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The strength of radio is that it can reach the remotest places: Praveen Malhotra, Big FM

Malhotra gives the credit of their success to their programming concepts which are based on thorough consumer research, ensuring that their shows and the music are in line with the listening pattern of each region

Praveen Malhotra, Big FM

As Big FM completes 11 years of its existence, the radio company, with a strength of 61 stations across the country, takes pride in ‘localisation’ of the medium compared to other traditional media platforms. This is also pushing advertisers to turn to radio in a better way.

“With more private FM players launching in remotest towns and cities where other traditional mediums might still not have a strong presence, the radio industry is seeing unprecedented growth. Advertisers have become more aware of the unparalleled reach across different sets of audience and have started looking at radio as an important medium for meaningful associations,” said Praveen Malhotra, Chief Business Officer, Big FM.

She agreed that advertisers have multiplied in the last three to four years. The top five categories on Big FM are as much like the radio industry – auto, consumer durable, e-commerce, retail and BFSI.

The fact that terrestrial radio continues to gain ground and attract more eyeballs and monies doesn’t stop radio players from venturing into digital. “With FM broadcasters equally leveraging the digital medium, the overall picture for the radio industry looks to be changing for the better. Additionally, having creative solutions along with digital offering will make the proposition for radio players stronger,” added Malhotra.

In 11 years, Big FM has entered many markets as the first player, including in Jammu and Srinagar, until now and among the few players to have brought the flavour of private FM stations in cities like Kota and Jhansi. The channel claims to be the largest station in Northeast India and 100 per cent coverage in states like UP, Bihar and Jharkhand.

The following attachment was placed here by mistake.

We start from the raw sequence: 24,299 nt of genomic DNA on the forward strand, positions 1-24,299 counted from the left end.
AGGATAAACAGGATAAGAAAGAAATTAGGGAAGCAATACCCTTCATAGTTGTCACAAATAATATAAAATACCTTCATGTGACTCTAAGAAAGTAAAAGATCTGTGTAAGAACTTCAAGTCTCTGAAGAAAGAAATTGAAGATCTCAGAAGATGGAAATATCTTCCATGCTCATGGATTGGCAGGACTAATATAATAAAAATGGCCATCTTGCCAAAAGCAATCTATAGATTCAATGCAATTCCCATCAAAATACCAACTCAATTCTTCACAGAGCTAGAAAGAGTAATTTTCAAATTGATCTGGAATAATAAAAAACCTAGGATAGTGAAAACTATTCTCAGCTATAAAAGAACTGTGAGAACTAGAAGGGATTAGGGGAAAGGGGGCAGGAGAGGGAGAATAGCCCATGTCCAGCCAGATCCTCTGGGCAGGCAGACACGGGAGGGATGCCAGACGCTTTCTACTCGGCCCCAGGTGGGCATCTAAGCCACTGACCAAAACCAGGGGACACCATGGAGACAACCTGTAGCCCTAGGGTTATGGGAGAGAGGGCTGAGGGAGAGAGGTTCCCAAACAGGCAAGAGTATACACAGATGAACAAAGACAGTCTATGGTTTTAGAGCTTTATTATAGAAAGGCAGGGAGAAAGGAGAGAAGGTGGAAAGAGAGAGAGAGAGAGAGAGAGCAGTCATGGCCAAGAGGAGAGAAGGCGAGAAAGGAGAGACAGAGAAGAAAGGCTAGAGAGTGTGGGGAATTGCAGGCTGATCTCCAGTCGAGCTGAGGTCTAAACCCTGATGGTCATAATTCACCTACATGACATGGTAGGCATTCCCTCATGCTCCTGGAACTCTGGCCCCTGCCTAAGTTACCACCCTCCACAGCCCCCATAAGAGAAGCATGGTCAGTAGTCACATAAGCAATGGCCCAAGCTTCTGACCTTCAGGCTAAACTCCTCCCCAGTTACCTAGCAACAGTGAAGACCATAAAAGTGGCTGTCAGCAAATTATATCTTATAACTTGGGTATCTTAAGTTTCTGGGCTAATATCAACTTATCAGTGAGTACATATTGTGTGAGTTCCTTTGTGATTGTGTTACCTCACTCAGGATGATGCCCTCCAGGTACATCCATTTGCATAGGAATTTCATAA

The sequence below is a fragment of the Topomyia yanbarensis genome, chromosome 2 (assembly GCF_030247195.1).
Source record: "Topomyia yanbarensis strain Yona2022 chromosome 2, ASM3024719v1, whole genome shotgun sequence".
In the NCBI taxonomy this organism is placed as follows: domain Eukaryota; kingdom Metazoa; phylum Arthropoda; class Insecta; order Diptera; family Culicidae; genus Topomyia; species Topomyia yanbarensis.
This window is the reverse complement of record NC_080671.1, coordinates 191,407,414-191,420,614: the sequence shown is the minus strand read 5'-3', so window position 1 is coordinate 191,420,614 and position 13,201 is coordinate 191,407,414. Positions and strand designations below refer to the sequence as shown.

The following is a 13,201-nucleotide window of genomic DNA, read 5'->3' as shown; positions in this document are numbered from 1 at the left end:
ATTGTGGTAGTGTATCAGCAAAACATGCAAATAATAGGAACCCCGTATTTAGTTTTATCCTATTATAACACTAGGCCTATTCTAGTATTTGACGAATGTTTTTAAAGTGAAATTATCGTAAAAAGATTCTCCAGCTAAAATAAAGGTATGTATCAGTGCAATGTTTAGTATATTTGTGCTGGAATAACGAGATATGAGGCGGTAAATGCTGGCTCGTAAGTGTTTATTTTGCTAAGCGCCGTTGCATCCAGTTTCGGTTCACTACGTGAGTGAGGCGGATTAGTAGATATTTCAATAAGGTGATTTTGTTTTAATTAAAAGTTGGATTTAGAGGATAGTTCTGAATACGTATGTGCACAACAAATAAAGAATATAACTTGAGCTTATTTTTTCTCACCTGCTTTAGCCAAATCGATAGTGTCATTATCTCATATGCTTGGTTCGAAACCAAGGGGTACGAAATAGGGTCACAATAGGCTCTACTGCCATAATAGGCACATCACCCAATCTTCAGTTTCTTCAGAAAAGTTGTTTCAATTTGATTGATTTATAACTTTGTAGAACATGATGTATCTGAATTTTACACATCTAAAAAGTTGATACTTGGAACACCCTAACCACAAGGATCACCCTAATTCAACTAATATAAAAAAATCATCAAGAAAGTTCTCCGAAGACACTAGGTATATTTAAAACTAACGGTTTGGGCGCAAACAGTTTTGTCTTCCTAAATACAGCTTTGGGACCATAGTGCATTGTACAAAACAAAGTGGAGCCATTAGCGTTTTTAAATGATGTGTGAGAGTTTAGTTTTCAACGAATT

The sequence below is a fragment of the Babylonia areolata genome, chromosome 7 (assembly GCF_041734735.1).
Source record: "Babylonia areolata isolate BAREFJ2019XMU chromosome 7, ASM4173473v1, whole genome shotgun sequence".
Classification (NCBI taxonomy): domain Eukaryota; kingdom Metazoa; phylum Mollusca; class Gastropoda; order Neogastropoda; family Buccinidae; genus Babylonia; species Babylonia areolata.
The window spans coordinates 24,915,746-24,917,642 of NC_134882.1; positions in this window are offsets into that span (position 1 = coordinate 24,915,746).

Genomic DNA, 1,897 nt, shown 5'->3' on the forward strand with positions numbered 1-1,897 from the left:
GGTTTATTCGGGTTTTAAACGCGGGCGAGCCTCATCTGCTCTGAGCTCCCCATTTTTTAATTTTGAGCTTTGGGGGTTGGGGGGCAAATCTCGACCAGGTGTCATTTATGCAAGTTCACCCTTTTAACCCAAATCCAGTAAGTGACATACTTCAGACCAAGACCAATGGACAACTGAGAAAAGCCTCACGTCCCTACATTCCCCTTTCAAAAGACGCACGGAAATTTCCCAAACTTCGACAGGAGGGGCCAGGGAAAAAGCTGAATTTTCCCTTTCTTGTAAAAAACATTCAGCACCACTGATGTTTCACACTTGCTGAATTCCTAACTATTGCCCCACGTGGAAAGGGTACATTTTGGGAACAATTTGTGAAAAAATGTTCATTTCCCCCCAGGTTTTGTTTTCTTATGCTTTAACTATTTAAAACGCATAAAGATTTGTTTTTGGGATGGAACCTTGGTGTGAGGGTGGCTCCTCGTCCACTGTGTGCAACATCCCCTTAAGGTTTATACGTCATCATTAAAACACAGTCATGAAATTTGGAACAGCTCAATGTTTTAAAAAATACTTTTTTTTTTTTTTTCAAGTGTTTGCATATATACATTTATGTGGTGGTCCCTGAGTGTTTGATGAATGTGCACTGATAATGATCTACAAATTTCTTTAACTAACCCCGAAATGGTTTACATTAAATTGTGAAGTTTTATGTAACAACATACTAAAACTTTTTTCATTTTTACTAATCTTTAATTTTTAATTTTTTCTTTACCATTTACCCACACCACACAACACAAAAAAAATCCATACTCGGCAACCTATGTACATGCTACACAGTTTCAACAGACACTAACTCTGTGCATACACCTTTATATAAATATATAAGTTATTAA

Malhotra pointed out the laxity of the government, and said, “While we reach farthest of the towns and cities, there are certain cities that are fairly big in size but the licences are not yet released for them. We would like to see our presence in such cities once the government permits licences to own frequencies there.”

The channel was the first one to bring a celebrity as an RJ when Annu Kapoor came on to host Suhaana Safar with Annu Kapoor on a permanent basis and not as a one-off episode. After that, the channel has had quite a few celebrity shows and many players in the industry adopted this concept. The channel has also gone in for initiatives like promoting women empowerment, eco-friendly Ganesha, among others.

The channel had decided to go full-retro quite early in their journey and has been successfully running retro radio stations in many cities.

Since the launch of Big FM in 2006, the private FM radio industry has grown and today, there are over 240 frequencies spread across the length and breadth of the country.

About the success of Big FM, Malhotra said, “Our success is mainly contributed to our programming concepts, which are based on thorough consumer research and ensuring that our shows and the music are in line with the listening pattern of each region. We have created appointment listening with original content-based shows such as ‘Suhaana Safar with Annu Kapoor’, ‘Yaadon Ka Idiot Box’ and ‘UP Ki Kahaniya’ with Neelesh Misra.”

Radio has been constantly termed as a challenging beat to monetise. About the changing pattern of challenges, Malhotra added, “For every radio station, the major challenge while entering a new market is getting a foothold. We faced similar challenges in the beginning, but we overcame the same through our distinguished concepts. Today, the challenge is that the media consumption has increased on the digital front and we ensure that we are aligned with digital.”

Government regulations and policy matters have posed a hindrance for many industries. For Radio, Malhotra feels, “The industry has very well sailed through the impact of regulations that were implemented over the years. While demonetisation and GST surely affected the rate of ad-spends across sectors, it has eventually picked up pace.”

Ending on a hopeful note, Malhotra said, “Radio constitutes about 8-9 per cent of the AdEx pie and that’s how it has been worldwide. However, it’s time that radio gets its due attention. More advertisers and government should partner with it as a primary medium. The advertisers have started realising the value that we offer in terms of the money spent. Involvement of the listeners on this medium is much higher now and this provides greater ROI to the advertisers.”

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